News Release

Testing troubles

UNM researchers find cervical cancer screening is overused – and underused as well

Peer-Reviewed Publication

University of New Mexico Health Sciences Center

Research Finds Too Much -- and Too Little -- Cervical Cancer Screening

image: Cosette Wheeler, PhD view more 

Credit: The University of New Mexico Health Sciences Center

Cervical cancer screening saves lives -- no one disputes that.

But University of New Mexico researchers have found that many women are screened too often, leading to unnecessary procedures that may carry their own harms, while some women are not getting tested often enough, putting them at higher risk for poor outcomes.

The team led by Cosette Wheeler, PhD, Regent’s Professor in the UNM Department of Pathology and director of the Center for HPV Protection at the UNM Comprehensive Cancer Center, looked at compliance with updated national guidelines for cervical cancer screening issued in 2012.

The new recommendations for women aged 30-64 at average risk for cervical cancer called for co-testing for human papillomavirus (HPV) and liquid-based cytology – an updated version of the traditional Pap smear – every five years, or every three years for cytology alone.

The researchers studied statewide data collected by the New Mexico HPV Pap Registry, established in 2006 to evaluate cervical-cancer screening delivery, and report in the Journal of the National Cancer Institute that 65 percent of New Mexico women screened in 2019 with a normal prior co-test had undergone re-screening within the previous three years – far more often than recommended.

At the same time, 6.5% of women screened with a prior negative co-test and 14.9% of women with a prior negative cytology alone were not re-tested for more than five and up to seven years. These findings were concerning, given that negative cytology alone does not provide the same assurance that a negative co-test does for having a low risk of cervical cancer.

“We not only show the overuse of cervical cancer screening, but we also show that more and more women are not coming back for more than five years,” Wheeler says.

“Alarmingly, as recommendations for intervals between cervical screening have become longer and therefore less frequent, more women are falling out of screening within reasonable and recommended intervals. They are not coming back until five or more years, which is too long to have protection from prior screening.”

Over-testing is problematic not only because HPV tests are expensive, but because a positive result does not necessarily indicate a problem. An estimated 40 percent of women aged 18-59 years are infected with one or more genital HPV types, but most infections will go away on their own and do not pose a cancer risk, Wheeler says.

“What you’re trying to do is only detect those HPV infections that will cause or reflect existing disease,” she says, but follow-up biopsies to resolve that question add expenses, and if additional tissue removal is required, it may increase the risk for reproductive harms, including pre-term delivery.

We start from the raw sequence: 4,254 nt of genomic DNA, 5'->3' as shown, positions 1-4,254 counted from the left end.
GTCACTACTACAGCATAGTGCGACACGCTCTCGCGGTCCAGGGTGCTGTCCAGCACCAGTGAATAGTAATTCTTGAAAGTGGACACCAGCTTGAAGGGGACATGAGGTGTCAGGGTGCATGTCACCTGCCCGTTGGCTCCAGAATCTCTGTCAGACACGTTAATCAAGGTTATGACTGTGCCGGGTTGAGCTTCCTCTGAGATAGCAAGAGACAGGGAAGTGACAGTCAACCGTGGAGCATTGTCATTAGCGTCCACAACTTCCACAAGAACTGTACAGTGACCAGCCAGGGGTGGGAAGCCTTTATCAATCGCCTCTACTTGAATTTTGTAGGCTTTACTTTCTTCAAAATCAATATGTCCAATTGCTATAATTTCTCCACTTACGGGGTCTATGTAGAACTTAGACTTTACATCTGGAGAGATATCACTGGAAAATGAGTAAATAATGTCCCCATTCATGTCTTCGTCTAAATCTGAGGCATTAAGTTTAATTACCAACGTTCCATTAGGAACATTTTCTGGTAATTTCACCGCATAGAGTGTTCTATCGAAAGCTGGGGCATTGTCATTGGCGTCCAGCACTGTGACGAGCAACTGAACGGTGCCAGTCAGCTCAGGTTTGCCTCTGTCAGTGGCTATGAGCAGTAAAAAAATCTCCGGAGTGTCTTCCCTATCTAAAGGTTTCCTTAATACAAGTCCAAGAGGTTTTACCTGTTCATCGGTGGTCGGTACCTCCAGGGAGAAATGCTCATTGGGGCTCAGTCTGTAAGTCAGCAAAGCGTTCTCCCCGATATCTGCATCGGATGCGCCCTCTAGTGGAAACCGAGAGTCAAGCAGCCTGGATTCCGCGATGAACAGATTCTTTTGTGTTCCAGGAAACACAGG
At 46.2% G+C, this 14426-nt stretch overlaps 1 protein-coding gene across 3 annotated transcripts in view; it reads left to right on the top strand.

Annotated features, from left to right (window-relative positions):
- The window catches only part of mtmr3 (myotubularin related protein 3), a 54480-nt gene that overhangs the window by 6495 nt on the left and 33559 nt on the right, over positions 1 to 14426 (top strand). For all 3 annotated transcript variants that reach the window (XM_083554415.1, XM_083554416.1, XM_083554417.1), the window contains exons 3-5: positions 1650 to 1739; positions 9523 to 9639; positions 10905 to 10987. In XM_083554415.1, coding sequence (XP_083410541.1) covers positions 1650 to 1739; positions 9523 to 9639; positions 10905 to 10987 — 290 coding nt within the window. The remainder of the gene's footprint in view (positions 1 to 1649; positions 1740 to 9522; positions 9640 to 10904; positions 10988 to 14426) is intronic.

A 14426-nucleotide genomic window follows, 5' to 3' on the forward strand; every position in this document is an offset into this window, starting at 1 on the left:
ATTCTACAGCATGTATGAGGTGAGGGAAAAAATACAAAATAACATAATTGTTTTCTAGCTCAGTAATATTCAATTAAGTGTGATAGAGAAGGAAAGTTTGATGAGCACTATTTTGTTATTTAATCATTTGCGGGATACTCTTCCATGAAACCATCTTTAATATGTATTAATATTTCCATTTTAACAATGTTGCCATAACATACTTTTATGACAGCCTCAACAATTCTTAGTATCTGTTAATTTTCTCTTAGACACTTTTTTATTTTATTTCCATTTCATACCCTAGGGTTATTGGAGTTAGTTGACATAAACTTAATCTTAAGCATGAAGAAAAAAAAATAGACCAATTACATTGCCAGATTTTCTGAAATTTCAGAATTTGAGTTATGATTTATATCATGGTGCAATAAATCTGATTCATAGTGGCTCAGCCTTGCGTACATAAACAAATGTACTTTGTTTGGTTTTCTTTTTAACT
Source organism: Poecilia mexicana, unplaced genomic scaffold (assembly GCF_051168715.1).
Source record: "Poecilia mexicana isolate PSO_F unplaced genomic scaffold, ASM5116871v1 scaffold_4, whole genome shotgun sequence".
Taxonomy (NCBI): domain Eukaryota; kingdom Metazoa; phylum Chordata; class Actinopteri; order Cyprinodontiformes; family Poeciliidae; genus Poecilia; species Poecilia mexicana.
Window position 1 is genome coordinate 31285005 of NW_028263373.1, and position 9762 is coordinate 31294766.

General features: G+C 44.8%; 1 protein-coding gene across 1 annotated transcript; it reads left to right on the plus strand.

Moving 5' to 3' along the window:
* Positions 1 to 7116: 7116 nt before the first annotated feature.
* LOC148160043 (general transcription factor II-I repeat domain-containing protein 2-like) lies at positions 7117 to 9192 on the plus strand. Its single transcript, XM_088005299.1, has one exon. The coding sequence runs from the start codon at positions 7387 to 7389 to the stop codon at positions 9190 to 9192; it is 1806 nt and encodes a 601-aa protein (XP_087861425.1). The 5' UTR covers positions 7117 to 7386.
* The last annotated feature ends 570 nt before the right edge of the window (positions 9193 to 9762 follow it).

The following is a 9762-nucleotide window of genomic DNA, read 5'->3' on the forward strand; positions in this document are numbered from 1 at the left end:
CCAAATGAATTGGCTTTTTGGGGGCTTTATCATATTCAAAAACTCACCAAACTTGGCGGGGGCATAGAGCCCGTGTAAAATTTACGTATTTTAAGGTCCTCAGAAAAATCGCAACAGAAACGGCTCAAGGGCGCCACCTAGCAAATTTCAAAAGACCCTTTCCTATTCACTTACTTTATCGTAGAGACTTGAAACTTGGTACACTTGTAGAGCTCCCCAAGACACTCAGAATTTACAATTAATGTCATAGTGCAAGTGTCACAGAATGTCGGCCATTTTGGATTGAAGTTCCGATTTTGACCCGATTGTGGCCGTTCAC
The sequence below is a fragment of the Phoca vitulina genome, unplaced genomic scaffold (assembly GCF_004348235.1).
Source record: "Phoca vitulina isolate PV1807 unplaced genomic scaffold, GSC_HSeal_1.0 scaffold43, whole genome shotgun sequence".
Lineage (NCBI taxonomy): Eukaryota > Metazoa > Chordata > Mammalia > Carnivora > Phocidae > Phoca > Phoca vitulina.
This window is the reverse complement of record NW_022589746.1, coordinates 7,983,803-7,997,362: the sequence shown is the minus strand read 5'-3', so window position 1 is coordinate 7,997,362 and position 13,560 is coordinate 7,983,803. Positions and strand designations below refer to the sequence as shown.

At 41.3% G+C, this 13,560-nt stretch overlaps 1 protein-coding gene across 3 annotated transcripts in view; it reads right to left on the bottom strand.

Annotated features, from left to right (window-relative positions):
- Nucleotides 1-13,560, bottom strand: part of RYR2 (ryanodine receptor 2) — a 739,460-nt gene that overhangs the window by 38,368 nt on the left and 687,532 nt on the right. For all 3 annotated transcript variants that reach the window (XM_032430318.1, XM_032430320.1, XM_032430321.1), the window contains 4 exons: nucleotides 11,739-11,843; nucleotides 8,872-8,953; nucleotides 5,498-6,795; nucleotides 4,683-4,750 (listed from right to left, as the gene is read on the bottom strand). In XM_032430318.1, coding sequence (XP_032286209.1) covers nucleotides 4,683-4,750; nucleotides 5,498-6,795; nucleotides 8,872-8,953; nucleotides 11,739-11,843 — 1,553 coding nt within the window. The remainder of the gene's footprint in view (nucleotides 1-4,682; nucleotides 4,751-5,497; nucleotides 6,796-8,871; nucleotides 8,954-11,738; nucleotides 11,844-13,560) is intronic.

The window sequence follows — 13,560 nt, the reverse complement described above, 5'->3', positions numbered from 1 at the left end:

Under-screening poses is the worst-case scenario, because a woman may have started to develop undetected cancer if she has gone too many years without appropriate screening, Wheeler says, and inequities in screening, including race, ethnicity and being economically and socially disadvantaged, can contribute to increased cancer risk and reduced access to health care.

Part of the problem lies with long-standing recommendations that women receive a Pap screen every year. From a scientific standpoint, “women of average risk, regardless of age, should not get a cervical screen more than once every three years,” Wheeler says. But the routine screening was at least easier to keep track of when done annually.

She suggests that performing screening more often than recommended with co-testing every one, two or three years has financial benefits for both clinicians and laboratories, which is another dimension of the problem.

Now, doctors – and their patients – may not do a good job of keeping track of when the last screening was performed, and women often change where they receive health care. Meanwhile, centralized tracking systems to help providers and patients keep track of when women should schedule a five-year co-test or three-year cytology are mostly lacking in the U.S.

The New Mexico HPV Pap Registry, with its statewide reach, is an exception, Wheeler says. “Systems like this could be used to help providers deliver cost-effective screening and timely follow-up of abnormalities,” she says.

“Estimates for cervical cancer prevention in the U.S. were in the ballpark of $8 billion a year prior to the implementation of HPV vaccines, which represent significant additional costs,” Wheeler adds. “There is little ability to assess whether clinical guidelines are being followed or if there are positive or negative impacts of guideline practices in real-world settings. That’s the way the New Mexico HPV Pap Registry is contributing.” 

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